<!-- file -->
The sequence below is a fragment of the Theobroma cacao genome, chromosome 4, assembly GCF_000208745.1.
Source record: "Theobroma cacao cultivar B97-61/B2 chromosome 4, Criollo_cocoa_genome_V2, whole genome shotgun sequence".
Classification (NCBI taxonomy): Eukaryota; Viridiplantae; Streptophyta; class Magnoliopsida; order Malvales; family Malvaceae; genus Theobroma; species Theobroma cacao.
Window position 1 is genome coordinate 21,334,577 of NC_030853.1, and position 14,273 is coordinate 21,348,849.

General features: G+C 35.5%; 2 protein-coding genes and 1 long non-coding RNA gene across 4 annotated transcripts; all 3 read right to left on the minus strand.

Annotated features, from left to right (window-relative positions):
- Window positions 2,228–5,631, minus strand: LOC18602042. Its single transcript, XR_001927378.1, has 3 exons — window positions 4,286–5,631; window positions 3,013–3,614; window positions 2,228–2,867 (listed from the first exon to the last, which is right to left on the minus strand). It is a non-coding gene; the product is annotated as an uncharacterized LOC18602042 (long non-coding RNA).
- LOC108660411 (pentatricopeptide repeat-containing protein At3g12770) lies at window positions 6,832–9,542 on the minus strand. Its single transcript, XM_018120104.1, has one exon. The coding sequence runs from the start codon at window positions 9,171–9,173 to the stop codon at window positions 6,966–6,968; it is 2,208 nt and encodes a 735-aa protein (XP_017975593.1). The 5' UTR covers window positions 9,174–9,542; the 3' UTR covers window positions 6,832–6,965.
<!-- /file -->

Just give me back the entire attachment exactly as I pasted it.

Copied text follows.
The sequence below is a fragment of the Theobroma cacao genome, chromosome 4, assembly GCF_000208745.1.
Source record: "Theobroma cacao cultivar B97-61/B2 chromosome 4, Criollo_cocoa_genome_V2, whole genome shotgun sequence".
Classification (NCBI taxonomy): Eukaryota; Viridiplantae; Streptophyta; class Magnoliopsida; order Malvales; family Malvaceae; genus Theobroma; species Theobroma cacao.
Window position 1 is genome coordinate 21,334,577 of NC_030853.1, and position 14,273 is coordinate 21,348,849.

General features: G+C 35.5%; 2 protein-coding genes and 1 long non-coding RNA gene across 4 annotated transcripts; all 3 read right to left on the minus strand.

Annotated features, from left to right (window-relative positions):
- Window positions 2,228–5,631, minus strand: LOC18602042. Its single transcript, XR_001927378.1, has 3 exons — window positions 4,286–5,631; window positions 3,013–3,614; window positions 2,228–2,867 (listed from the first exon to the last, which is right to left on the minus strand). It is a non-coding gene; the product is annotated as an uncharacterized LOC18602042 (long non-coding RNA).
- LOC108660411 (pentatricopeptide repeat-containing protein At3g12770) lies at window positions 6,832–9,542 on the minus strand. Its single transcript, XM_018120104.1, has one exon. The coding sequence runs from the start codon at window positions 9,171–9,173 to the stop codon at window positions 6,966–6,968; it is 2,208 nt and encodes a 735-aa protein (XP_017975593.1). The 5' UTR covers window positions 9,174–9,542; the 3' UTR covers window positions 6,832–6,965.